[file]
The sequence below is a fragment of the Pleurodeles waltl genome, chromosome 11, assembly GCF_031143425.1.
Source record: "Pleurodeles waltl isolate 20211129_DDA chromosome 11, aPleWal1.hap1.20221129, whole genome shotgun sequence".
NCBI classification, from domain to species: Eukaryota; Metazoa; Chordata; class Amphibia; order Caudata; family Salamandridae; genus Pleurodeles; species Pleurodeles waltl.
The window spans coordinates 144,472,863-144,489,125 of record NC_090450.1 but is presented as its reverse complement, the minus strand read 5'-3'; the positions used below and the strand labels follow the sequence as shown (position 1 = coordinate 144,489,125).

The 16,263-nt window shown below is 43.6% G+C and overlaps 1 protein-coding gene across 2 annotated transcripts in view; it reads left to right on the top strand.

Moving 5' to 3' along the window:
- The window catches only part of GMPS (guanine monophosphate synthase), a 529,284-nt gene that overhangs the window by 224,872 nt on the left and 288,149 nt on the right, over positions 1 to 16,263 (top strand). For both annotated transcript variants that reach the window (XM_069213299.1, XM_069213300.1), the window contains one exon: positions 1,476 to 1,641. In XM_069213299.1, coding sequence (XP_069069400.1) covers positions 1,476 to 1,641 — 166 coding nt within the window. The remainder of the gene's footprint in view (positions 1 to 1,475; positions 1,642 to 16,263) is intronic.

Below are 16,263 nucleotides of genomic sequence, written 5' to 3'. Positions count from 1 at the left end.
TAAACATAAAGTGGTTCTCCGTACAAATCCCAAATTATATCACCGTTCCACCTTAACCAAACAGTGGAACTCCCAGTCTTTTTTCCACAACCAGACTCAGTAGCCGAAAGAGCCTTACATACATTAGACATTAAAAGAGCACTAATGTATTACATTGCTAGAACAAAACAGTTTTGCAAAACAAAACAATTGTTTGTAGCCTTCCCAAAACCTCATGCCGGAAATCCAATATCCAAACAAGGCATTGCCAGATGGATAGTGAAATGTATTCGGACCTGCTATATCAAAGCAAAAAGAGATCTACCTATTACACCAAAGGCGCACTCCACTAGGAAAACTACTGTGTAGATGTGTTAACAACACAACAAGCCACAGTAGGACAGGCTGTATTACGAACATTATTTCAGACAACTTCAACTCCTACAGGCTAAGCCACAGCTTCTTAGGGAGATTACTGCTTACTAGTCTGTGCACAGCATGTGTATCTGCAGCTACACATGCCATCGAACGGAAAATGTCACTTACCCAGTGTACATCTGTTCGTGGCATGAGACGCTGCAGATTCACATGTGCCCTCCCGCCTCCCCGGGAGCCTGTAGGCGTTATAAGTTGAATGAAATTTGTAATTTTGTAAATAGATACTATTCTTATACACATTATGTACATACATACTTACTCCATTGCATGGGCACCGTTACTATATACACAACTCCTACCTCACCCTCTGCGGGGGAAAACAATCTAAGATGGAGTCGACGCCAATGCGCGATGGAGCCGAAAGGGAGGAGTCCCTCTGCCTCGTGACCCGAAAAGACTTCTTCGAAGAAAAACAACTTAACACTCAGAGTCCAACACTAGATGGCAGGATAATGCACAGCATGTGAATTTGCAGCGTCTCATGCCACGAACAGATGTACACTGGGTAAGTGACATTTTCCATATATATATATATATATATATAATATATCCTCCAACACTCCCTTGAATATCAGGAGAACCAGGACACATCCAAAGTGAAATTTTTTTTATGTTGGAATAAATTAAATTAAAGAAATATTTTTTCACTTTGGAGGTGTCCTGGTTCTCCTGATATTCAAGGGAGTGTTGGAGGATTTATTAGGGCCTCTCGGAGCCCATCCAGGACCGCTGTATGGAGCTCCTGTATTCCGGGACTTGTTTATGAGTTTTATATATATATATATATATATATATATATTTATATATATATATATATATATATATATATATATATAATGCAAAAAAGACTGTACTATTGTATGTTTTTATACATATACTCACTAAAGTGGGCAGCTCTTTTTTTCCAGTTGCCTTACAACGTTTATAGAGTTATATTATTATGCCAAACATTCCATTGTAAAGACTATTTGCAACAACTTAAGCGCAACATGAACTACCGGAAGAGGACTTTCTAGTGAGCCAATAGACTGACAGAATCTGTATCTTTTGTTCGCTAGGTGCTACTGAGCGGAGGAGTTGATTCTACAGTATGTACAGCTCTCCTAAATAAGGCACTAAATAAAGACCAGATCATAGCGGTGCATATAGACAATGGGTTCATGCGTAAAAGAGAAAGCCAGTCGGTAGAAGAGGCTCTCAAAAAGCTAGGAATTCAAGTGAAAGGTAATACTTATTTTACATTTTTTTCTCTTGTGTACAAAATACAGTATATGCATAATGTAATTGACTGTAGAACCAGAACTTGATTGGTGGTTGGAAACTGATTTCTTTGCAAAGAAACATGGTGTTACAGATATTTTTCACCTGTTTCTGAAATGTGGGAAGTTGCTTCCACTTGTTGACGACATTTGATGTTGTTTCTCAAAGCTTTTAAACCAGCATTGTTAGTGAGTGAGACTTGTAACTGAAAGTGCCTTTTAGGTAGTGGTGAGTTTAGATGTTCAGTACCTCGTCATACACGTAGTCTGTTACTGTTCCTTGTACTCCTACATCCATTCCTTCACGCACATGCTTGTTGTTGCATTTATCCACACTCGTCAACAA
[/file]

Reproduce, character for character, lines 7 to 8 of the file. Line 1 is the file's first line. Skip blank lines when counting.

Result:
- The window catches only part of GMPS (guanine monophosphate synthase), a 529,284-nt gene that overhangs the window by 224,872 nt on the left and 288,149 nt on the right, over positions 1 to 16,263 (top strand). For both annotated transcript variants that reach the window (XM_069213299.1, XM_069213300.1), the window contains one exon: positions 1,476 to 1,641. In XM_069213299.1, coding sequence (XP_069069400.1) covers positions 1,476 to 1,641 — 166 coding nt within the window. The remainder of the gene's footprint in view (positions 1 to 1,475; positions 1,642 to 16,263) is intronic.

Below are 16,263 nucleotides of genomic sequence, written 5' to 3'. Positions count from 1 at the left end.